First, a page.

Approximately 15,000 individuals in Denmark are members of an ethnic German minority known as hjemmetyskere, which means “domestic Germans” in Danish and Nordschleswiger in German. This small group of Germans is Danish-born and self-identifies as ethnic Germans. Their native languages are German or Low German, as well as a South Jutlandic dialect of Danish. Furthermore, there are thousands of German immigrants in Denmark who have no historical ties to this ethnic group.
The linguistic rights of North Schleswig Germans are safeguarded by the Copenhagen-Bonn Declarations of 1955. Members of St. Peter’s parish in Copenhagen use German outside of the minority area. The German School and Language Association manage 24 German kindergartens and 18 German schools. Despite the fact that the European Charter for Regional or Minority Languages grants the German minority the freedom to use their own forms of geographical names, no measures have been done in that regard.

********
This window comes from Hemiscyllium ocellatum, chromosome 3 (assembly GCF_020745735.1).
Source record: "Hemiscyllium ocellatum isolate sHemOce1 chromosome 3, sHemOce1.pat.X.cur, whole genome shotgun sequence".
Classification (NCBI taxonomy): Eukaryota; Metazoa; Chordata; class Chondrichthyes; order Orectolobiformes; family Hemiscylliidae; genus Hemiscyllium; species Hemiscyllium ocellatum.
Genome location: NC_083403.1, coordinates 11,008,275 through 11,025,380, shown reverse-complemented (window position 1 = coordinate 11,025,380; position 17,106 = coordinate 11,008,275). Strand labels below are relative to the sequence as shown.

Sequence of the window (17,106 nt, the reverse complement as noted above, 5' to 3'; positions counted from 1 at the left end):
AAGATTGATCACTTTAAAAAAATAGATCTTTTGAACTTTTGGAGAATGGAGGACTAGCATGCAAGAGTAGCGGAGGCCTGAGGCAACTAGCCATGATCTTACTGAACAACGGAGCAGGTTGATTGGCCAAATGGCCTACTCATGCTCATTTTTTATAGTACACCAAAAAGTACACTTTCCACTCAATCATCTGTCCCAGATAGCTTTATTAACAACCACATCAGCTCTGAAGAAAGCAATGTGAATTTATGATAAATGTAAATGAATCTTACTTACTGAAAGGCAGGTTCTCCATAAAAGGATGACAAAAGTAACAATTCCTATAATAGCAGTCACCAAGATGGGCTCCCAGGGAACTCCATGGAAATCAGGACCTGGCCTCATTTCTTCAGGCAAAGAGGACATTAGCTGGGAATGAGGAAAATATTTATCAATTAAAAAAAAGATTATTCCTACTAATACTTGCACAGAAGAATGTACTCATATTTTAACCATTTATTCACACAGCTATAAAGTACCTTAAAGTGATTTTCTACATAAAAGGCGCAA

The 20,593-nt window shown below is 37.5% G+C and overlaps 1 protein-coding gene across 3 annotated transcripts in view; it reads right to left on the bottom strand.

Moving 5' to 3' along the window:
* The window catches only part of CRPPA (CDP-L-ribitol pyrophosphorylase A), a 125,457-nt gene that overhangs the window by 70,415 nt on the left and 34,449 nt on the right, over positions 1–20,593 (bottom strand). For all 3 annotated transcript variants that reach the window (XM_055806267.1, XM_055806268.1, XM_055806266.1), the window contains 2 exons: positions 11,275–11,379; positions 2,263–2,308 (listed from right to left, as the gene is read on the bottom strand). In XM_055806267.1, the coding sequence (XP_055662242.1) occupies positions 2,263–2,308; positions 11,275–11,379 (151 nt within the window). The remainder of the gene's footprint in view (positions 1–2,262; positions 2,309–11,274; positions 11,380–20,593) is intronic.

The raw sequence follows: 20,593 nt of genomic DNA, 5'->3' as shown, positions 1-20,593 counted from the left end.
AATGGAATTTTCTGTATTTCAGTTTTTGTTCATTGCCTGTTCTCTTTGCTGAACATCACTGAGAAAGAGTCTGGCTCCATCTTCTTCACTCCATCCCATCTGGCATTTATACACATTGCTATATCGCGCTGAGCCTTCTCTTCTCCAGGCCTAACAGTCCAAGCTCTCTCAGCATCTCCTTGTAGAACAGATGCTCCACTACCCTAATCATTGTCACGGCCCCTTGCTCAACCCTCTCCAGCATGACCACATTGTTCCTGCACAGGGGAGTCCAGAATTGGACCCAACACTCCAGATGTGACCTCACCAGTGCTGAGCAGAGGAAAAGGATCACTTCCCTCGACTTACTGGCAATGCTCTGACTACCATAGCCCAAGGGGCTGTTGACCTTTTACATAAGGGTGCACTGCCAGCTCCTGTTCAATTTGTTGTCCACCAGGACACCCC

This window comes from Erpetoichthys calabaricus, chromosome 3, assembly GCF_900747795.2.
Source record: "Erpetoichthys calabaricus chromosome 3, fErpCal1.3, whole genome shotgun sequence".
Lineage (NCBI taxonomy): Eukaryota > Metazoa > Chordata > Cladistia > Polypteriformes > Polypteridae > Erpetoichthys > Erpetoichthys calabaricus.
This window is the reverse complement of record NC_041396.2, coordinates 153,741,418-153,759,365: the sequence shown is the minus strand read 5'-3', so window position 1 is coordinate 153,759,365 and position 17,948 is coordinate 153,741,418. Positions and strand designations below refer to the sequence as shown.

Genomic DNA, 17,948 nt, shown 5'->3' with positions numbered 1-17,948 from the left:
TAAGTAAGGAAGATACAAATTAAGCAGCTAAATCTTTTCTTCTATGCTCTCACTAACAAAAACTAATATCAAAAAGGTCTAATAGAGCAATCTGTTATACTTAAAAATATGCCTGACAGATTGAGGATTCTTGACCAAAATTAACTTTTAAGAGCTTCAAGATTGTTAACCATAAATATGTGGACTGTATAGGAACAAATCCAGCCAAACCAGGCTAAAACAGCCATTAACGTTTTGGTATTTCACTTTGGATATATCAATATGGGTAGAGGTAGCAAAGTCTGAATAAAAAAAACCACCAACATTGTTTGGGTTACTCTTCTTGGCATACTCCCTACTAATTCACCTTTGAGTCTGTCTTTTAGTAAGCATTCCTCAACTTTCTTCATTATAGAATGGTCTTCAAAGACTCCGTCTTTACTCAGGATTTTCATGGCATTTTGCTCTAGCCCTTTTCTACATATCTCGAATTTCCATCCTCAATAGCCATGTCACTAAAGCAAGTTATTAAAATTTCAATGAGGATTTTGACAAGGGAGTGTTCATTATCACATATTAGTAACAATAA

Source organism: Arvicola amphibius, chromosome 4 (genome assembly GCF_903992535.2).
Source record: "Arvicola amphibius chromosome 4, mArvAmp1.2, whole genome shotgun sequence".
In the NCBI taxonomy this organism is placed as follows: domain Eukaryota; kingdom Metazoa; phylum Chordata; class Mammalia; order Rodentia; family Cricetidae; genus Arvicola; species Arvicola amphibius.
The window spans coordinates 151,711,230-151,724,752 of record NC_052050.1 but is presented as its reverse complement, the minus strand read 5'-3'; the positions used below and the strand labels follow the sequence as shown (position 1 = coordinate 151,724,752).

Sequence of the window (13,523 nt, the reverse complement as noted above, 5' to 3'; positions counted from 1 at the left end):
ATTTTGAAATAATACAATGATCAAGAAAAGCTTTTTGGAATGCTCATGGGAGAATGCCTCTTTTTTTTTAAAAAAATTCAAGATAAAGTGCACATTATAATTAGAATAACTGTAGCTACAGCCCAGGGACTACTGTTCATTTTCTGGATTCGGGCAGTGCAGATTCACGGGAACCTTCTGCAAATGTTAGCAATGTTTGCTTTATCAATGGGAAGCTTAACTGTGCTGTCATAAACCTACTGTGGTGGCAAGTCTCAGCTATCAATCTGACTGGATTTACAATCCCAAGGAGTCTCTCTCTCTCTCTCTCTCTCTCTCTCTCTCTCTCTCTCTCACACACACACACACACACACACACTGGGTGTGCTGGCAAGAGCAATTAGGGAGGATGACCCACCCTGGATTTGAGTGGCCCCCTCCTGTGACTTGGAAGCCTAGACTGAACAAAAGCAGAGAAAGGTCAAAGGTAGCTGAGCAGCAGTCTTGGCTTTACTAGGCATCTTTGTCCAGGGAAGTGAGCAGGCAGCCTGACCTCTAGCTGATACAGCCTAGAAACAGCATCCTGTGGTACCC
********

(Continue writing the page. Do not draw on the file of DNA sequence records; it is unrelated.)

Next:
The German-speaking minority of Hungary is known as the Danube Swabians (German: Donauschwaben, Hungarian: dunai svábok), and many of them refer to themselves as “Shwoveh.” In Hungary, there are 131,951 German speakers (according to the 2011 census). The word “Danube Swabian” refers to a collection of German ethnic groups that lived in the old Kingdom of Hungary, encompassing Croatia-Slavonia and Vojvodina.
For the first time since 1933, a member of Hungary’s German minority, Imre Ritter of the National Self-Government of Germans in Hungary, was elected to the Hungarian parliament in 2018.